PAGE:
Going West…and a first experience of the magic of Matt Molloy’s



It’s a couple of weeks ago…and as Creggs Rugby Club have a big match in Ballinrobe on Sunday, 21st of January – which was, of course, last Sunday – I figure to myself that it would be nice to go to the game, and, instead of coming home, carry on to Westport, to spend a night in what is definitely one of the best social towns in the region.

  So I managed to get a booking in a nice central hotel at a reasonable rate, and relaxed, looking forward to a good rugby match and an enjoyable trip to Mayo. I didn’t know that we were going to have such heavy rainfall that a lot of games, in all codes, would fall foul of flooded and unplayable pitches, including our game in Ballinrobe.

  And so on Sunday morning we (me and Carol, my wife) faced the major dilemma of deciding whether or not to go, but after a bit (but not much) of soul-searching, we said we would travel, and so we hit off, via a lot of flooded roads, to see what the craic would be like in Westport.

  The last time I stayed there was just fifty years ago, when I played rugby with the local rugby club, and we held our training sessions in the function room of a local hotel, sessions that consisted of togging out, putting on tennis shoes (trainers nowadays), doing a few sit-ups and push-ups, having a couple of unopposed lineouts and scrums, looking at a few totally unintelligible drawings on a blackboard, and drinking copious amounts of pints afterwards, before collapsing into some sort of a bed, kindly laid on by the proprietor of the hotel.

  By the grace of God, the hotel owner was also the President of the rugby club, so he was only too happy to arrange accommodation for myself and my brother (The Rasher). I used to travel from Ballinrobe, and he would come from Castlebar. At the time, both of us were employed by (I wouldn’t exactly say working for) the Bank of Ireland.

  Anyway, fast-forward to last Sunday, and we got into town just about four o’clock, and for me, the priority was to try and see the delayed Munster game against Castres. As luck would have it, our hotel was showing the soccer match between Spurs and Southampton, and so we headed off to try and find a pub that was showing the rugby. A nice place called Walshe’s looked after that particular need, and even though it was only 4 pm, there was a big crowd in there…with racing, soccer, snooker and rugby all being shown on different tellies. The barman was a lovely young fellow, and, although we only had a coffee – and a couple of nice pints for me – it was an enjoyable pitstop.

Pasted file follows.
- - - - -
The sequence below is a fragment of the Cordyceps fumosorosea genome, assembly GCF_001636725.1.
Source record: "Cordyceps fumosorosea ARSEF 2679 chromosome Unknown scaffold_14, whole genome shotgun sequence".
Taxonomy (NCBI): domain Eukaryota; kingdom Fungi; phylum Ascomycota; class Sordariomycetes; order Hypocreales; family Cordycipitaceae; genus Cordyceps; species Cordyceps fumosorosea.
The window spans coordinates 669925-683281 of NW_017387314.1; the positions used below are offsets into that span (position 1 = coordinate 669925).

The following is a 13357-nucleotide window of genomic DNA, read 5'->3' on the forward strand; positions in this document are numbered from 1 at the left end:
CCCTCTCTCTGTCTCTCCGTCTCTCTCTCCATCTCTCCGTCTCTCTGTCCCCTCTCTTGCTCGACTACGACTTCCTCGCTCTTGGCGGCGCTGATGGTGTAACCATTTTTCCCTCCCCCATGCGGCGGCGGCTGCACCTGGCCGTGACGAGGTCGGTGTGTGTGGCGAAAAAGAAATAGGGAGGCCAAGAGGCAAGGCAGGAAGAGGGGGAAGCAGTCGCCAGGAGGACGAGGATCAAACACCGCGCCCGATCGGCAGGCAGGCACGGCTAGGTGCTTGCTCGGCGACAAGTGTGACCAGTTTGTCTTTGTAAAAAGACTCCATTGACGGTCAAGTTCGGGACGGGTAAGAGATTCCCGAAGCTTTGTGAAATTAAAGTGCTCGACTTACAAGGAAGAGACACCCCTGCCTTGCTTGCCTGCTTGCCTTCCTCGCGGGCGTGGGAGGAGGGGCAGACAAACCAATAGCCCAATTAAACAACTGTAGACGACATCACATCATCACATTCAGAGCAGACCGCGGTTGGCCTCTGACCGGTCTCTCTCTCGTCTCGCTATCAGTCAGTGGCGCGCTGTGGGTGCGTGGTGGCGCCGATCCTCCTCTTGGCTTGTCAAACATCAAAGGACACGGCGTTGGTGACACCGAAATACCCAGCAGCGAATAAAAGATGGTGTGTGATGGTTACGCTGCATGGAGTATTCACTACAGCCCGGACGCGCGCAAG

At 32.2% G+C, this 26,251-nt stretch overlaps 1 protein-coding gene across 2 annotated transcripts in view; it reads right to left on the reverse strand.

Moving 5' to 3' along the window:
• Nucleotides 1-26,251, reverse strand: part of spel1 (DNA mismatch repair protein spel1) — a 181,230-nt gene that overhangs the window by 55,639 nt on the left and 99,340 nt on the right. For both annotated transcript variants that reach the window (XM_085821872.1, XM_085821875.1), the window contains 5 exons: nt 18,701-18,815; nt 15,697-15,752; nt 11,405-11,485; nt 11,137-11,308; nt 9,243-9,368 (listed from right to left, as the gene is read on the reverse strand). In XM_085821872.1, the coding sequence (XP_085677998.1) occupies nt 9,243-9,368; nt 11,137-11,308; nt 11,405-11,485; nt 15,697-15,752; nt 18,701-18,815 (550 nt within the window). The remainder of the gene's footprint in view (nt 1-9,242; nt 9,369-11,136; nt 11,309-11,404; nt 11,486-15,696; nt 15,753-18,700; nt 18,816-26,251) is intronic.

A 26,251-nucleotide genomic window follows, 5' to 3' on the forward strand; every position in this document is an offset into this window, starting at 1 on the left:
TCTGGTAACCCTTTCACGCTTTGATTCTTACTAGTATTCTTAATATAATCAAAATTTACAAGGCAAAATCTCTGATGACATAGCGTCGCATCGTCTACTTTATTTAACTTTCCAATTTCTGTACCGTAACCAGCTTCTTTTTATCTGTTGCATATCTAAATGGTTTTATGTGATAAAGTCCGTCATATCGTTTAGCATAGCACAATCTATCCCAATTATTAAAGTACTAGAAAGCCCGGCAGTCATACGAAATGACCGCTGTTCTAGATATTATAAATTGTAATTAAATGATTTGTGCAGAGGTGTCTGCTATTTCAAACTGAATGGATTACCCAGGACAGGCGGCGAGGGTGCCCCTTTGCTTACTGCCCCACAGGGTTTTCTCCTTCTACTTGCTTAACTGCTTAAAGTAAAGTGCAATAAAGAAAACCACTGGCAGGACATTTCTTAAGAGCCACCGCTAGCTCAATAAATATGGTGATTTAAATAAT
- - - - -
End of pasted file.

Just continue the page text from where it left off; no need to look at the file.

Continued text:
On then to Sunday night, and all my life I have heard about Matt Molloy’s pub, but until now I had never been in it. After Sunday night, I will certainly be back. We got there before the crowd, as they say, and so we were fortunate enough to get stools at the counter, and I have to say the atmosphere was wonderful and the craic was even better.

  One of the two friendly barmen told us that there is music there every night of the year, and, sure enough, musicians started to arrive with guitars, fiddles, accordions and tin whistles, and before we knew it the place was hopping with the best of Irish and traditional music.